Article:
While the equities would appear to be entirely on the side of the respondent, the appellants contend that certain provisions of the by–laws of the two fraternal insurance associations and certain statutes prevent her recovering the proceeds of this policy. They rely on several sections of the Iowa code, Code 1935, § 8777 et seq. One of these provides that a certificate may not be issued by a fraternal association unless the beneficiary named therein is the wife or another of the designated relatives of the insured. Other sections provide that the insured shall have the right to change his beneficiary from time to time, and that no beneficiary shall have a vested interest in the benefit until the same has become due and payable upon the death of the insured. Another section provides that no contract between a member and his beneficiary to the effect that the beneficiary shall pay the premiums shall deprive the insured of his right to change the name of the beneficiary.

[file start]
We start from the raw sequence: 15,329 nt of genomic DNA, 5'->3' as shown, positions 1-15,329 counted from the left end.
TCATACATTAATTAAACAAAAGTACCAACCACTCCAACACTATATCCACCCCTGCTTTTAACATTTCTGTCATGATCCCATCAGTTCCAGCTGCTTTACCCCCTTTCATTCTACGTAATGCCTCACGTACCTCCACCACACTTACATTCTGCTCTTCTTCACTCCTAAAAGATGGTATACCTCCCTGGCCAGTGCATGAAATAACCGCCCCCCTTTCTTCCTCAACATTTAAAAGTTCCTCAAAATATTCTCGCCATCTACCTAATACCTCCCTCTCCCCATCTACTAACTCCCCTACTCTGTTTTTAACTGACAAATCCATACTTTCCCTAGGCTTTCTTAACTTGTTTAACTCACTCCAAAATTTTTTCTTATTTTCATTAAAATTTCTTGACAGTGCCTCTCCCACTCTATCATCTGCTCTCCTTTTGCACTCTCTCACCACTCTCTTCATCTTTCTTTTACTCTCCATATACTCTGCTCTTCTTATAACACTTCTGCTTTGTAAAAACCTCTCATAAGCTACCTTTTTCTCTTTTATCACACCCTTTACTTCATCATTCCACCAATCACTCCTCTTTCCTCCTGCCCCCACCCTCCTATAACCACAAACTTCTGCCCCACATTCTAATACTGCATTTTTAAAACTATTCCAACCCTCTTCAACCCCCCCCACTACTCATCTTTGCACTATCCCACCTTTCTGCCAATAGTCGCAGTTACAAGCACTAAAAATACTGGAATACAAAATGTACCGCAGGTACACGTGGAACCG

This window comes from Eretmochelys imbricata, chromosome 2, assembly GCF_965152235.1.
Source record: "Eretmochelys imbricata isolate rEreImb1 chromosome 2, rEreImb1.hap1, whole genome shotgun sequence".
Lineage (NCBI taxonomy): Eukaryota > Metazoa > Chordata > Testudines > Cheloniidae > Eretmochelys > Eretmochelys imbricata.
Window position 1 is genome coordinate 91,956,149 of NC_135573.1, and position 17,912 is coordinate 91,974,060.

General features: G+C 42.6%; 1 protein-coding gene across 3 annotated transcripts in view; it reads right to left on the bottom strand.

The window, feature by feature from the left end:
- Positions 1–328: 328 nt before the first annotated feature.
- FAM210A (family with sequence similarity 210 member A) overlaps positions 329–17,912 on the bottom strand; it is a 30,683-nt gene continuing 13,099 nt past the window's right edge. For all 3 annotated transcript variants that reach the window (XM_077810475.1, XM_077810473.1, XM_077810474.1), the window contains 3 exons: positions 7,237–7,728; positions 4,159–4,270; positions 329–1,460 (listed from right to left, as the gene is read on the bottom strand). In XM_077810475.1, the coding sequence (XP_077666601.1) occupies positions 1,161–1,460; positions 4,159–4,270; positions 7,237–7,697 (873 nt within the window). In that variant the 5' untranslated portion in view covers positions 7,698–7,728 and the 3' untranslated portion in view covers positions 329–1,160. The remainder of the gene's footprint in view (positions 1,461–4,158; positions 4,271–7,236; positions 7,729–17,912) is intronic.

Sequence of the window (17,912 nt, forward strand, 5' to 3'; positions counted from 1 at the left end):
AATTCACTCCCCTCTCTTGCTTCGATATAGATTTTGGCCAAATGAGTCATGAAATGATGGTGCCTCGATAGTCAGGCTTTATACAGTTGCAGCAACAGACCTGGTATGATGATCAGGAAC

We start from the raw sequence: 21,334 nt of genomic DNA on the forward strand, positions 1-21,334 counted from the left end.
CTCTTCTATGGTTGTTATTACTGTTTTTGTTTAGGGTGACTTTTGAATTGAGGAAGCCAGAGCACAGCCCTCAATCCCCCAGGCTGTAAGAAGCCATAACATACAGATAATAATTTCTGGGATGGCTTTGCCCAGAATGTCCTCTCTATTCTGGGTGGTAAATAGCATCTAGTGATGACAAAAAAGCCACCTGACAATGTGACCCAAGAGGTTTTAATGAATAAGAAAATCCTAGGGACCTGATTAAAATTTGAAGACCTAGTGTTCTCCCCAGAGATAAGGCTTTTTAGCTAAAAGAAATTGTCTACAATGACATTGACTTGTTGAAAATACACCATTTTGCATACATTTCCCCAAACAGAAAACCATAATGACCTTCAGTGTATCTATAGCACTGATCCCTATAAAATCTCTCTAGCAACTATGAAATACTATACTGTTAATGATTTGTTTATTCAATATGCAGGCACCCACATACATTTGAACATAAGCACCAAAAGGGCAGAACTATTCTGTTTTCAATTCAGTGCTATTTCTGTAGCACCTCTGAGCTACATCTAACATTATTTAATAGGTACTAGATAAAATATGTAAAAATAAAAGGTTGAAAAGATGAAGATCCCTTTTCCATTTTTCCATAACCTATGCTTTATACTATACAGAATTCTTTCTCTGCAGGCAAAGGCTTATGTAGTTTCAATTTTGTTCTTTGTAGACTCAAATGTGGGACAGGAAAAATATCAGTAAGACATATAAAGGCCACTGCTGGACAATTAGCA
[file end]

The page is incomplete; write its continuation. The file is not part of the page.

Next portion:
The appellants also rely on sections 11111, 11114 and 11121 of the Insurance Code of this state, St.1935, pp. 692, 693, 694. The first of these provides that where a member has a family only his wife and certain designated relatives may be made beneficiaries. The second provides that a beneficiary shall have no vested interest in the benefits provided for until the same become due and payable, and that the member may change the beneficiary in accordance with the laws, rules and regulations of the society. The third provides that the constitution and laws of the society may provide that the same shall not be waived by its subordinate officers or members.